Five Things you Need to Know Before Buying Dimmable LED Lights

30 January 2018

Dimmable LED Lights
Dimmable LED Lights

Dimmable LED lights are great for creating mood lighting – whether you're having a romantic night-in, watching a movie or even playing your favourite video game. Before you rush out to buy a new set of dimmable LED bulbs, this short guide will arm you with five useful nuggets of information that'll help you buy with complete confidence.

How Dimmable LED Lights Work

There are two main methods of LED dimming: Pulse Width Modulation (PWM) and analogue. In the case of PWM, dimmable LEDs work by creating a dimming effect. Unlike traditional lighting such as incandescent, dimmable LED bulbs don't rely on voltage to dictate their level of brightness. Instead, they essentially rely on a cycle of being on and off. These cycles operate in a matter of milliseconds, so you won't be aware of them actually turning on and off. For example, if you have dimmed your lights to 10%, they will be 'on' for 10% of the time and 'off' for 90%. For analogue, the process is more straight-forward. This is where the current is controlled to either dim or brighten the lights – increasing or decreasing accordingly.

What Causes Dimmable LED Lights to Flicker?

The main cause of flickering with dimmable LED light can usually be traced back to the dimmer switch. LED dimmer switchDimmer switches come with a minimum compatible load (in short, the amount of Watts it can process). Popular leading-edge dimmer switches are mainly designed for older bulbs on a higher wattage, so their minimum load will be high. In a lot of cases, you won't be powering enough LED bulbs to meet that minimum requirement as they consume such a low amount of energy (and fewer Watts). That's why it's important that you get a compatible LED dimmer switch to avoid any potential flickering. The quality of the dimmer switch you install will also have a bearing on the performance of your lights. A good quality dimmer switch will have different modes and ranges of dimming capability. Most of the time, flickering dimmable LEDs can be remedied by simply changing the mode on the dimmer switch, or resetting the dimmer to its factory settings.

How to Install Dimmable LED Lights

Firstly, you need to make sure you have a compatible dimmer switch. It's likely that if you're upgrading from traditional halogen or incandescent bulbs to LED, your current dimmer switch won't be compatible. So, we'd recommend getting a specialised LED-compatible dimmer switch to allow for a smoother, quieter and flicker-free performance. If you are using 12v LED spotlights, such as MR16s or G4s, you will need a dimmable transformer. An LED dimmable transformer allows dimming of constant voltage LED products, and works with most standard dimmer switches, so you might not need to replace your existing dimmer switch. LED dimmable transformers are available in a number of powers. Make sure you know how many bulbs will be powered before buying your transformer. It's also important to remember that we strongly advise that the total wattage of all bulbs combined doesn’t exceed 80% of the transformer's wattage. For example, if you're powering four 4W MR16 bulbs for a total of 16W, then you'll need a 20W transformer to produce a sufficient amount of power (and the subsequent 20% wattage deficit).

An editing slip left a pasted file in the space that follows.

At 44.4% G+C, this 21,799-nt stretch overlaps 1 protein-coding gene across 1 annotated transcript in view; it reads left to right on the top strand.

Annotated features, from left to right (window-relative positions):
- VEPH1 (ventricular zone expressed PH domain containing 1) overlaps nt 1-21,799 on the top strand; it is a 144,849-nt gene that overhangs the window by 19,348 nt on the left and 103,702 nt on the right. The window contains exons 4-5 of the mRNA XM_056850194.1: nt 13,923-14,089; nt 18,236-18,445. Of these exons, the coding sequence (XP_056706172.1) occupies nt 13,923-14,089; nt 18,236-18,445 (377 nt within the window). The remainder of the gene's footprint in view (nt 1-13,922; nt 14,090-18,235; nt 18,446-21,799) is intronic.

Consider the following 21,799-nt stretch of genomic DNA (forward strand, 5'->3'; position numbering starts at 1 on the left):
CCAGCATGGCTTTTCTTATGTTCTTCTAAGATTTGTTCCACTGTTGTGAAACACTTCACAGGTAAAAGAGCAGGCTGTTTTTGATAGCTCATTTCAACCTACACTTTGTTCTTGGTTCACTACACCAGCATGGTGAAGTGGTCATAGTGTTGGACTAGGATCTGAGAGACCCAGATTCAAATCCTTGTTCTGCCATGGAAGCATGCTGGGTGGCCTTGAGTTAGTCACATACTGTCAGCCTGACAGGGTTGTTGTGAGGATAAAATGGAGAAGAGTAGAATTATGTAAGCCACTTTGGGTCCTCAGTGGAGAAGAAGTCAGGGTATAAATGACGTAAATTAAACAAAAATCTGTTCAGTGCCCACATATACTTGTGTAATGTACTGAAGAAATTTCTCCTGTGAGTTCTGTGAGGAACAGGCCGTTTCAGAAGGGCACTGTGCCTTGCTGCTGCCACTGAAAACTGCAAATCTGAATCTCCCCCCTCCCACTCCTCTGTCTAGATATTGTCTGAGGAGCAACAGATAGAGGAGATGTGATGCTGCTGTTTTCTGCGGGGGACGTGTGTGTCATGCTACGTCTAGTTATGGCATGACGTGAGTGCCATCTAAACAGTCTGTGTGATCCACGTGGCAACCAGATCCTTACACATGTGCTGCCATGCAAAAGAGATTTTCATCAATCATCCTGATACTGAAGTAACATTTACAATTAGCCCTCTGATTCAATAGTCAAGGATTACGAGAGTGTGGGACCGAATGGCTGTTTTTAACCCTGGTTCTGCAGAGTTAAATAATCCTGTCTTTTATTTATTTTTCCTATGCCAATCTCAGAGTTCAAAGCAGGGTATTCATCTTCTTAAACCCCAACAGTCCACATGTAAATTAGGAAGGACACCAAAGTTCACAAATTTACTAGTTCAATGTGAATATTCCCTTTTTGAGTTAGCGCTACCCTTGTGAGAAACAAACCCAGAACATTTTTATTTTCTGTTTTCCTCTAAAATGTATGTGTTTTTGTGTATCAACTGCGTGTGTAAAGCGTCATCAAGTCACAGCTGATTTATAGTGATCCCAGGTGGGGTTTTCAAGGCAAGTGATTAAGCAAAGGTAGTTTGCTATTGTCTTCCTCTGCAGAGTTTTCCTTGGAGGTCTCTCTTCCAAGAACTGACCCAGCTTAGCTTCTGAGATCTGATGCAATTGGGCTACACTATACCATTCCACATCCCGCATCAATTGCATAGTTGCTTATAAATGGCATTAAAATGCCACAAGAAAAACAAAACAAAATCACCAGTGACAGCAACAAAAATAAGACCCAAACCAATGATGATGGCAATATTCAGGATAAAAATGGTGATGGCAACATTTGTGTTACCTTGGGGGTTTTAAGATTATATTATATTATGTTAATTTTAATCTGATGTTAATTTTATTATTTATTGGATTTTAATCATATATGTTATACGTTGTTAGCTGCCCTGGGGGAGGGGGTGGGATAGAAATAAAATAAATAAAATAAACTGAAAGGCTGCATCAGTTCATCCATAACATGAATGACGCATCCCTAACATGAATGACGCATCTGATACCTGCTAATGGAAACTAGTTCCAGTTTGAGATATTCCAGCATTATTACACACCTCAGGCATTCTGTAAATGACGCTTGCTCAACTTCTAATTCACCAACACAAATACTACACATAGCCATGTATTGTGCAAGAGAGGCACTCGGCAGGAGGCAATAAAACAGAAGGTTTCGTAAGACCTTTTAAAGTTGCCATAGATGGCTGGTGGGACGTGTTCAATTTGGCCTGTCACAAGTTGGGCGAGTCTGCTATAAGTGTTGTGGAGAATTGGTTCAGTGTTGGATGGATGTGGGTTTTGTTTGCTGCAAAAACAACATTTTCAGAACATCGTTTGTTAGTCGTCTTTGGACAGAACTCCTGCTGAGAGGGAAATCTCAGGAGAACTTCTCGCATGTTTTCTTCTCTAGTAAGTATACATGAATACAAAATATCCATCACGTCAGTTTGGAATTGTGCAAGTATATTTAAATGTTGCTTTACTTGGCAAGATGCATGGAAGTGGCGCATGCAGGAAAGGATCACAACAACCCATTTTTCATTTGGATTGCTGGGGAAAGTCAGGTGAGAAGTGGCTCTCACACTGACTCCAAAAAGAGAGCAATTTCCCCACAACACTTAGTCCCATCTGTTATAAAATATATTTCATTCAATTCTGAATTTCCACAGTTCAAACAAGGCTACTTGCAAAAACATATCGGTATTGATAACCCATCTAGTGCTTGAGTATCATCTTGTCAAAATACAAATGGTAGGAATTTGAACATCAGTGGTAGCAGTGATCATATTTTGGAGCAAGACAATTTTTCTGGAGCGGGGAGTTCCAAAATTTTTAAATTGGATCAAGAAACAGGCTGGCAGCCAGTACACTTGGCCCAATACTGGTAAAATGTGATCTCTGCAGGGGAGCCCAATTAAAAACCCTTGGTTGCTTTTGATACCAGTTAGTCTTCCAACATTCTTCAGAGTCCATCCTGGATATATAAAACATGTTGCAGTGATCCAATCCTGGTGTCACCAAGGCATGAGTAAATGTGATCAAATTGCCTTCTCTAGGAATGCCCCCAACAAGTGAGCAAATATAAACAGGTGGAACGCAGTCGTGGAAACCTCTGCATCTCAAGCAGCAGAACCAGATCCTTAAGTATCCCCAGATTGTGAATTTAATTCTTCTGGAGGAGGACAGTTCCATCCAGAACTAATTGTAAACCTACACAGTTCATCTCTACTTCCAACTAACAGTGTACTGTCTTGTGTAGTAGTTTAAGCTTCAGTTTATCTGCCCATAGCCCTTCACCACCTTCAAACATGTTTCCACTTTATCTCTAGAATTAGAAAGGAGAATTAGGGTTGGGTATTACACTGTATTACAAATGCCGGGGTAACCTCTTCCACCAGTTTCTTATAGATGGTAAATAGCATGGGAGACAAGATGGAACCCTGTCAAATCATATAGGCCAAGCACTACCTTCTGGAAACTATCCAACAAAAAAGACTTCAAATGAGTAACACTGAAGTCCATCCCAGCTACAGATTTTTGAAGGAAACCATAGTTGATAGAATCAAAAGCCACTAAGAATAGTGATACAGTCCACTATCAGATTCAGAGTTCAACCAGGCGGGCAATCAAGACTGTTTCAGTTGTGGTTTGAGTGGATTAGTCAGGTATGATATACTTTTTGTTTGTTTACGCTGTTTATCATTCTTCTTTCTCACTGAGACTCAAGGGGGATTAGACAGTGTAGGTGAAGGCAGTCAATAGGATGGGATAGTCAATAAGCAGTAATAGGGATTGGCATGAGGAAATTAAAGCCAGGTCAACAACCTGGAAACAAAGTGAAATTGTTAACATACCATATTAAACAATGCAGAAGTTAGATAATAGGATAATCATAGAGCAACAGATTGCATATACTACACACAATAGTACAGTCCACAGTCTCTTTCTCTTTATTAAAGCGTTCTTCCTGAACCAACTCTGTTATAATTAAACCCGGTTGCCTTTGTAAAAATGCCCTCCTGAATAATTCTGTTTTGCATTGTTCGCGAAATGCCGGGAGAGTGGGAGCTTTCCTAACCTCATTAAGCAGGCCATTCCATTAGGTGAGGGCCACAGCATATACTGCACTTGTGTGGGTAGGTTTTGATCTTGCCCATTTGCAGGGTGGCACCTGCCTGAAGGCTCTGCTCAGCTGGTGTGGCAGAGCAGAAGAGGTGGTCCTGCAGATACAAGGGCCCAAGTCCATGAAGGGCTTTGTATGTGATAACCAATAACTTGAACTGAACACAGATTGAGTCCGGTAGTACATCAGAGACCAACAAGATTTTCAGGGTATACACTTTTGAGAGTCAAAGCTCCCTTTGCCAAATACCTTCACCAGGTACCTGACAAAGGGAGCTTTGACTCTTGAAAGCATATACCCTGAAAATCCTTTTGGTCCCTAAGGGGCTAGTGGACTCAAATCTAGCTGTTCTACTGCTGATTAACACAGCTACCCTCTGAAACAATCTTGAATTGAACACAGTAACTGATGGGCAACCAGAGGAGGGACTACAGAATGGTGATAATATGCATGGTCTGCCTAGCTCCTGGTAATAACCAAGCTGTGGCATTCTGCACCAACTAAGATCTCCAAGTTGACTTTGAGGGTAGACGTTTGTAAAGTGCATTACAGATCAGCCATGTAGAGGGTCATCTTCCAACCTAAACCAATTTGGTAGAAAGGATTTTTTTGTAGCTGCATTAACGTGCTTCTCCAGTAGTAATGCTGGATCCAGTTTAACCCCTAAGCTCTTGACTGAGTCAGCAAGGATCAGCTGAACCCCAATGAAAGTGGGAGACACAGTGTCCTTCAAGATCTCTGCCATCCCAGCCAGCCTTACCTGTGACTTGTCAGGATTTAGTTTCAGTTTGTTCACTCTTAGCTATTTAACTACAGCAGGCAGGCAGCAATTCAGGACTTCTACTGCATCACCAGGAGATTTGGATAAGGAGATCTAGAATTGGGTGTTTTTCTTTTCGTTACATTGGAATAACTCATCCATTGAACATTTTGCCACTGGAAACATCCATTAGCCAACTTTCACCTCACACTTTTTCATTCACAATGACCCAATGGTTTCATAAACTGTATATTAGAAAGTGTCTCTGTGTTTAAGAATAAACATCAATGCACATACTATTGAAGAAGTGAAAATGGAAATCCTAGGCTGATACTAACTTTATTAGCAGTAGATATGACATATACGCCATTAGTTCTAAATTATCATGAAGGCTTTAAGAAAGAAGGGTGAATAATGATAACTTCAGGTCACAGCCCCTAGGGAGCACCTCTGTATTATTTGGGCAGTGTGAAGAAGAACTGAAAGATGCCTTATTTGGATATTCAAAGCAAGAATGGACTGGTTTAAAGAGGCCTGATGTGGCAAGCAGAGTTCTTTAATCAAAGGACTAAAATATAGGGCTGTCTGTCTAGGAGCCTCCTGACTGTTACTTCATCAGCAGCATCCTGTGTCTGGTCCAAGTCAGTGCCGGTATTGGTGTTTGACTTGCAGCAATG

Why Dimmable LED lights Are More Expensive

technology in led bulbYou might be wondering why you're shelling out more for dimmable LED lights than non-dimmable LEDs. This is because dimmable LEDs feature additional technology that increases the cost of manufacture, and therefore the price (by about £1 per bulb or spotlight). They are also more expensive than halogen or incandescent bulbs. This is because they feature superior technology and come with long-term benefits. When compared to halogen bulbs, they: • Consume 90% less energy – saving big money on your energy bills • Last up to 20-times longer, so you don't have to buy constant replacements • Run a smoother, quieter operation – so you won’t have to suffer any buzzing, which is common among traditional bulbs when operated with a dimmer switch So, in the long run, LED bulbs will save you more money than you spend on them.

When Dimmable LED Lights Are “Worth it”

All the property experts say it: "location, location, location". And that doesn't just apply to real estate. You have to be tactical with where you install your dimmable LED bulbs. It's all about context and purpose. For example, if you're lighting a workspace or an area where you need focus, such as a kitchen counter, then dimmable LEDs are probably going to be of little use. In those situations we'd suggest you go for a non-dimmable cool white LED that casts a fresh glow to help you concentrate on the task at hand and see more of what you're doing.

Dimmable LED bulbs are perfect for creating mood lighting - that's when they come into their own. They're also ideal for living spaces, bedrooms and accent lighting. For movie nights-in or romantic meals, dimmable LED bulbs can be all you need to set the perfect atmosphere. They're also great for highlighting specific decorative items such as artwork or sculptures. Because they can be set at a different level of brightness to the rest of the room, it helps draw attention to otherwise innocuous objects in an impressive way. You can view our full range of dimmable LED bulbs and spotlights here.